Congolese thought the ICC would "end the violence”

24 September 2014 by Janet H. Anderson, The Hague (The Netherlands)

For the majority of inhabitants in eastern Democratic Republic of Congo, the International Criminal Court has had no impact on peace or justice, reports a study published this month by the Harvard Humanitarian Initiative. Of over 5,000 people surveyed in Ituri and the Kivus, 28 percent think the court’s influence has been negative. IJT spoke to report co-author Patrick Vinck. 

Then ICC prosecutor Luis Moreno Ocampo with locals in the DRC's Ituri district
Image caption: 
Then ICC prosecutor Luis Moreno Ocampo with locals in the DRC's Ituri district in July 2009 (Flickr/ICC-CPI)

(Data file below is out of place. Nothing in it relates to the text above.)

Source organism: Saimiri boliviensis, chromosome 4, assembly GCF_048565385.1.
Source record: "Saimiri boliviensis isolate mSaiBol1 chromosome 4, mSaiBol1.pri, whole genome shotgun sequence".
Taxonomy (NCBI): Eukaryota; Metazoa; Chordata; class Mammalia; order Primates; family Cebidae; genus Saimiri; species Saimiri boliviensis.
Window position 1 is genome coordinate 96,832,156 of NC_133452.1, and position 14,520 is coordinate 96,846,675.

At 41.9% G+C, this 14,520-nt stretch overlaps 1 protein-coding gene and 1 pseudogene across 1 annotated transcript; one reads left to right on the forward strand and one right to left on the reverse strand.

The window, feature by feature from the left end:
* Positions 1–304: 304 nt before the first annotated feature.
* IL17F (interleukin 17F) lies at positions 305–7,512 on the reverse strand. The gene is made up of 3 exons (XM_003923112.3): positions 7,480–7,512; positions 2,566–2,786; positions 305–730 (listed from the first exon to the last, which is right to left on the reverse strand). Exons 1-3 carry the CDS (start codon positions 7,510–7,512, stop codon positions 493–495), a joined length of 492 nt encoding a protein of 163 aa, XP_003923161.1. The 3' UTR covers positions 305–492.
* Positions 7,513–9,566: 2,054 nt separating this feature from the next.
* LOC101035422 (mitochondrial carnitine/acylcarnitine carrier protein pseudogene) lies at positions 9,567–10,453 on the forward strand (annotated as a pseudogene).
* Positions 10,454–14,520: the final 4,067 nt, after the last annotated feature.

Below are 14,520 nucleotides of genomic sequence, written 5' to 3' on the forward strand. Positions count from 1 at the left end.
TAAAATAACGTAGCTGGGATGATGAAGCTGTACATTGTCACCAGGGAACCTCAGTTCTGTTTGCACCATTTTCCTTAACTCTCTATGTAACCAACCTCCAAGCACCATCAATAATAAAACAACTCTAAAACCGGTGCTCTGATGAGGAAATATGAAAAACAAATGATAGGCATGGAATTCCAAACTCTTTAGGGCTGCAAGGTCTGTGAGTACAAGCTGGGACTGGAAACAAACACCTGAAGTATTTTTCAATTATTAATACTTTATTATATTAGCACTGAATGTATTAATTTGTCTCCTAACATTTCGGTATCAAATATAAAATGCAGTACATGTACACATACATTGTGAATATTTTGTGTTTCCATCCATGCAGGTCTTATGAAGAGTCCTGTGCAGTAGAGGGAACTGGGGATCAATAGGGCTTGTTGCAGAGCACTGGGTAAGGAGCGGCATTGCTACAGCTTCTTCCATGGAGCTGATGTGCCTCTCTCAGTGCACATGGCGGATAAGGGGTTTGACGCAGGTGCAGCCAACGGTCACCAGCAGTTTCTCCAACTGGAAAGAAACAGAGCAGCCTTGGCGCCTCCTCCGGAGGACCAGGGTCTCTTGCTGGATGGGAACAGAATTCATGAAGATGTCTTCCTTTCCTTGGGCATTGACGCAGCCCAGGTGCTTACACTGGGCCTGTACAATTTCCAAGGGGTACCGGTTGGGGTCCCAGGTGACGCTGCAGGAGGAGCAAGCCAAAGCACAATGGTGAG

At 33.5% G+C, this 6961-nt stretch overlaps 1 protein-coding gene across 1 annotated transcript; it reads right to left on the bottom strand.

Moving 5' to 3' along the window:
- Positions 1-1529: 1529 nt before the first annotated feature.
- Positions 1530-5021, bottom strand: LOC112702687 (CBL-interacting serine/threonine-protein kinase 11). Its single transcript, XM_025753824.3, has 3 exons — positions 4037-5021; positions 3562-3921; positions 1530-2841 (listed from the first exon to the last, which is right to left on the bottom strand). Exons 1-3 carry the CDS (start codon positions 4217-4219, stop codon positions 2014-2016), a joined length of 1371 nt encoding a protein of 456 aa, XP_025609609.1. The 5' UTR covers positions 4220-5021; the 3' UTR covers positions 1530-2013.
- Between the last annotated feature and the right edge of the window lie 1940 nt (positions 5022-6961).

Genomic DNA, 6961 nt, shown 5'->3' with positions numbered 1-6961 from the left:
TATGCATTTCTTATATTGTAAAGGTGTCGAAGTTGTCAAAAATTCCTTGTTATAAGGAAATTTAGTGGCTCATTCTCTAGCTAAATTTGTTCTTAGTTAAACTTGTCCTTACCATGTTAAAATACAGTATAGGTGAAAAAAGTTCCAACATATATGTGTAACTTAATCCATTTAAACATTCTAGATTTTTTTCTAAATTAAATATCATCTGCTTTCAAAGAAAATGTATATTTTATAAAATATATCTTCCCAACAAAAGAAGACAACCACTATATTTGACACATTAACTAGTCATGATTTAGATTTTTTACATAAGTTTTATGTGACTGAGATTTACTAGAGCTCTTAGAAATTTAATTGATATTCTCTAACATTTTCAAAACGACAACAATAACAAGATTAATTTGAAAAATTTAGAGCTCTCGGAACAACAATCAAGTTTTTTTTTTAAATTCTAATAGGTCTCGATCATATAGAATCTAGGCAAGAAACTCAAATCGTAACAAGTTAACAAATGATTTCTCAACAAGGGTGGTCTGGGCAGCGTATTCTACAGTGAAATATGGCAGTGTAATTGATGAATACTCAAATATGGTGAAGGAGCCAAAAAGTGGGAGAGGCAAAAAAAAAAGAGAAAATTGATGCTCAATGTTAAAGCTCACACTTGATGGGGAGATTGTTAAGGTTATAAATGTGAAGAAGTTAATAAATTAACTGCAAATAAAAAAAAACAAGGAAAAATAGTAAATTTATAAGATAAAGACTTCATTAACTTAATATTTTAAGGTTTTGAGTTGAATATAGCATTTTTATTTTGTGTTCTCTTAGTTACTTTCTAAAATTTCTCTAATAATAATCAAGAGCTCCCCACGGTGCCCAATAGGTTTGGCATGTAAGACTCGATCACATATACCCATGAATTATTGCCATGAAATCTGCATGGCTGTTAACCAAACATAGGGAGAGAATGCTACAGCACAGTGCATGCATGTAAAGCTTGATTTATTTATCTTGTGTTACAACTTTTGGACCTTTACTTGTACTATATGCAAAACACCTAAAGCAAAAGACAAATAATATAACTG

Did the negativity towards the ICC surprise you?

Patrick Vinck (PV): For the largest part, it’s indifference, if anything. People felt that in the end, the ICC did not have much of an impact. Most people feel very neutral about it, in fact. But I’m not surprised either by the negative side. That can be attributed to the more qualitative part of our work, questioning people’s high expectations – they thought that the court was going to come in and end the violence – which it never could. 

Internationally, the ICC has been criticized for not trying sex crimes or addressing atrocities in the Kivus. Did the Congolese name those issues?

PV: No. The more specific elements are around partiality – that the court may be just going after some groups or some individuals – because it’s working with the government and therefore isn’t going [to go] after actors who are seen as close to or working with government. 

How have perceptions changed since your previous DRC studies? 

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